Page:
Buying a Seaductress

The first time I ever saw her, she was veiled in white shrinkwrap, high on her cradle where she had spent the bitter Vermont winter. In fact, her owner Shrinkwrapped at Champlain MarinaJoel Bradley said, she hadn't been in the water in three years. It was late April, 2003. I had been searching for the perfect S2 35 foot center cockpit boat since the previous December. On this particular jaunt I had already looked at two other 35C's near Baltimore, but this one, Seaductress, was of particular interest because she had been so well kept. Joel was her original owner, and freshwater Lake Champlain her only home. Only 35 of these sailboats were ever built, and she was hull number 32, a perfect 1987 vintage.

In all we looked at eight different 35C's: two in Florida, two in Maryland, one in Texas, one in Tennessee, and Seaductress in Vermont. I made a spreadsheet listing points for this feature or that, but in the end I just had a gut feeling Seaductress was the boat. I called Joel, negotiated a sales agreement, and started looking for a marine transport company to move the boat from Vermont to Tennessee. I submitted dozens of online forms and made phone calls, but few transporters seemed eager to make a firm commitment for Vermont. Finally I hooked up with Atlantic Marine Transport out of Florida, who were taking a boat up to New York and looking for a return trip. By this time Annie and I were so tired of staring at airfare and hotel rates that we decided to go for broke: during a flurry of phone calls and faxes on a Thursday afternoon, we contracted to move the boat and bought airfare from Atlanta to Boston for Saturday, planning to drive up to Burlington that afternoon.

Captain Joel

Joel was the perfect host, even putting us up at his "camp" (actually a very nice home near the lake) and taking us for a great test sail on Sunday.

Looking forward on Lake Champlain

We had seven people aboard for the sail, which was a "farewell" for Joel and his family. It was a perfect sailing day on Champlain. Annie and I hadn't seen so many sailboats in action since visiting San Francisco Bay.

Looking back towards the Cut, Lake Champlain

We made one tack in order to get through "the cut" and then circled around a large island, making 7-8 knots under a reefed mailsail and genoa. I tried to explain to Joel that although the season was certainly longer, we just didn't see that many days to match this one back on Lake Chickamauga. We found no real problems during the test sail and so immediately began preparing the boat for loading soon after we got it back to the dock. Annie and I worked two long days getting the boat ready, padding and securing everything down below. Champlain Marina's Manager Bruce and his right-hand-man Bentley removed the mast, then hauled the boat and had it hanging in the lift, waiting for the truck before Annie, Laura, and I had to drove south to Boston to catch our flight home the next day.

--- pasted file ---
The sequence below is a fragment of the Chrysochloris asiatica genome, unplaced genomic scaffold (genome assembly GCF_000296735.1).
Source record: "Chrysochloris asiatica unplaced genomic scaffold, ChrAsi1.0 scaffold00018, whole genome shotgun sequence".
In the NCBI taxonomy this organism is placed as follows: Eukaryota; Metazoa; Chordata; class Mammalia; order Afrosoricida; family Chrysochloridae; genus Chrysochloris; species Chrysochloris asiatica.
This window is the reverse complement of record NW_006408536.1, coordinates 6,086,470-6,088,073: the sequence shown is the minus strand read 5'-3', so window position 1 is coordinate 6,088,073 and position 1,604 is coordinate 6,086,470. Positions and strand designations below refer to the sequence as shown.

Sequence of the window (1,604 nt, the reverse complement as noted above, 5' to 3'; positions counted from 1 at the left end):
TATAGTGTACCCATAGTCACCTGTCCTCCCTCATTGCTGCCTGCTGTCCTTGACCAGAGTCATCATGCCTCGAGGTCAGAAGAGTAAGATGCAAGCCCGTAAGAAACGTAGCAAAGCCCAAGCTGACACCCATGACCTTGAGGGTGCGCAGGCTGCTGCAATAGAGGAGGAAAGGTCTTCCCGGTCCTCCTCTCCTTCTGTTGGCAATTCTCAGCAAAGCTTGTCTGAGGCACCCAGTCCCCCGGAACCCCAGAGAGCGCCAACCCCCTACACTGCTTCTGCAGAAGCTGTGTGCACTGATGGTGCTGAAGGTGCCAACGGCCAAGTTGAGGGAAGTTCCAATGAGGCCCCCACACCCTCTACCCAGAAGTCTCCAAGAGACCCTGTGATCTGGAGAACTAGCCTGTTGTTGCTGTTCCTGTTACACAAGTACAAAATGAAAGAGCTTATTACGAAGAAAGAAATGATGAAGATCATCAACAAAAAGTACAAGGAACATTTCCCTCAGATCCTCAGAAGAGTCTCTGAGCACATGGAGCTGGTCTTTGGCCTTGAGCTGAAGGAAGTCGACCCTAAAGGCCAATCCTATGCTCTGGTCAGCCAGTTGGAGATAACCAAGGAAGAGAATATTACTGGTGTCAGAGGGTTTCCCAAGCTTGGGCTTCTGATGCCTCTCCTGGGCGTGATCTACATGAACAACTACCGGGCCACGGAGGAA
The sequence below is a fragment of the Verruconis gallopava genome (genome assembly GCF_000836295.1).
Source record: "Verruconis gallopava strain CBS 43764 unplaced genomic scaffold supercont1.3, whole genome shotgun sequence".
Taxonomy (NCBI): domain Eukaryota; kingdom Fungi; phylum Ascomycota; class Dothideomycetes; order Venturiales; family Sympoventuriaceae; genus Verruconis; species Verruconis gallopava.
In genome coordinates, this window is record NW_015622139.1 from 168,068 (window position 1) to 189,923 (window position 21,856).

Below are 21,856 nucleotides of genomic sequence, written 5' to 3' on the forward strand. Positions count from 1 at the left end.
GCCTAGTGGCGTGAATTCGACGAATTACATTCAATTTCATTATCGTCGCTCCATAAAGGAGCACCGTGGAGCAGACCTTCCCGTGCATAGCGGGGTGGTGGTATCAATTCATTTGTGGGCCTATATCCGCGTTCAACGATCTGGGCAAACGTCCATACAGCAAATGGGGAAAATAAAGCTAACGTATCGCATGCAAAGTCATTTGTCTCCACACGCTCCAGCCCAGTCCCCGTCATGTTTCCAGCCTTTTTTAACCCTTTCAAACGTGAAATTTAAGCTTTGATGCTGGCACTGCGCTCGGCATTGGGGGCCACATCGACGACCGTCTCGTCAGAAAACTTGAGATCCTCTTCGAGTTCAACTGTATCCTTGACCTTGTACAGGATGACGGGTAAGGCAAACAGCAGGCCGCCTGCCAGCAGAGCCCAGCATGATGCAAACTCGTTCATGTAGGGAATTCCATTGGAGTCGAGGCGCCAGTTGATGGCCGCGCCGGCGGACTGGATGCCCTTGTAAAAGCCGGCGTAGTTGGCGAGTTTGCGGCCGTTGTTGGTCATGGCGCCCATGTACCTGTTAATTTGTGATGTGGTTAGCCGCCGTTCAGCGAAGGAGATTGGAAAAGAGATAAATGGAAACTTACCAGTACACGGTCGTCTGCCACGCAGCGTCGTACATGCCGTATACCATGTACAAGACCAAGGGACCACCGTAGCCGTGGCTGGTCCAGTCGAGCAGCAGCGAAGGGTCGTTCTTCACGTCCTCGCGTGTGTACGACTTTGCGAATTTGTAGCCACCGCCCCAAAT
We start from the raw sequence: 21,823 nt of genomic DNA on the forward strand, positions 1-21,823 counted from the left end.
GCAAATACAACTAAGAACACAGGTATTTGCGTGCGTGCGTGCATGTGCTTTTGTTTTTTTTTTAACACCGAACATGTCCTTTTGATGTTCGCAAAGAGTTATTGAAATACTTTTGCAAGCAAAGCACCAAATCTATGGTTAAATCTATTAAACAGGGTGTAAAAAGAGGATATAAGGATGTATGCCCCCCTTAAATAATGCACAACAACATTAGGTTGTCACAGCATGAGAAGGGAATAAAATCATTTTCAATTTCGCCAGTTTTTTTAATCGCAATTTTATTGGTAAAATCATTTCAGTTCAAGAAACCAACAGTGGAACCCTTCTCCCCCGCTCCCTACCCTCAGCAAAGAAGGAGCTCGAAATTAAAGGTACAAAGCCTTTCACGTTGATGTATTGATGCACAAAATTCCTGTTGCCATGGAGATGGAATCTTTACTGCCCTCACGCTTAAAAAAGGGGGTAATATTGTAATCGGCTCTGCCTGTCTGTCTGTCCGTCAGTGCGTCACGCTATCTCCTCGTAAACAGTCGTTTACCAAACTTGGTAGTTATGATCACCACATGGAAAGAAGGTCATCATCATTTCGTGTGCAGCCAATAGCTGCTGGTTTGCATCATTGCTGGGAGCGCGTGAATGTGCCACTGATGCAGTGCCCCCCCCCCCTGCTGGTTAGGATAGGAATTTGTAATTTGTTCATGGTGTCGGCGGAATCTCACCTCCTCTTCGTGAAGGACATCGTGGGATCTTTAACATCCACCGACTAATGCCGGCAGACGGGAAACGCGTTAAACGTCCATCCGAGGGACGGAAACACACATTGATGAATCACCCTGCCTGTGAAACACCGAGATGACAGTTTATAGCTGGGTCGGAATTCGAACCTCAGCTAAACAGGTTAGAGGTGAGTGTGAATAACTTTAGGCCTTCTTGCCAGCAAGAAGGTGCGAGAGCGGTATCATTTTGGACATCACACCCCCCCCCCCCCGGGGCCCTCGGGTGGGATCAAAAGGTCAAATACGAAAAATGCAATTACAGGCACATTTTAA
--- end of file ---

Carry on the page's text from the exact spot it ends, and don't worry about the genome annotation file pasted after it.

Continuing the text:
Bob of Atlantic Marine Transport Bob Paquette of Atlantic Marine Transport has been hauling boats for a lotta years, and from the tales he told, he's not somebody you want to mess with in traffic. Bob kept in touch with us during the four-day journey and arrived right on schedule at Island Cove Marina in Chattanooga. The bill for his services was around $2,400. Total expenses from start to finish (including mast unstepping, hauling, launching, restepping the mast) put the total cost of the move at around $3,200.

The boat arrives at Island Cove Marina

The stressful part of the unloading, for me, was getting the mast off the side of Bob's trailer and up onto the boat. I had pictured having to carry it onboard after launching, but the folks at Island Cove came up with the idea of using their forklift to get up on deck while the boat was still on the trailer. First I had to climb up the trailer and pull myself up the stern so I could let down the ladder, then try to get a board stapped on the pulpit and enough padding underneath so that the pulpit and stern rail didn't have to take all that weight. But everything went smoothly and soon Bob was backing the the trailer towards the water.

On the lift

Island Cove's 40 ton travelift had no problems with our 14,000 pound boat, a lightweight compared to some of the gigantic motor yachts they haul. We didn't have champaign, so the best I could do was the record the moment the keel touched the surface on the lake on videotape. Maybe one day we can watch the video and drink a toast then.

Motoring towards new home

Island Cove is 16 miles downriver from the boat's new home at Sale Creek Marina, but she made quick work of this last part of the journey. We were excited, tired, happy, and had achieved our dubious goal of becoming broke, at least financially. So far we haven't regretted it for a second.

Copyright © 2007 by Rodger Ling. All rights reserved.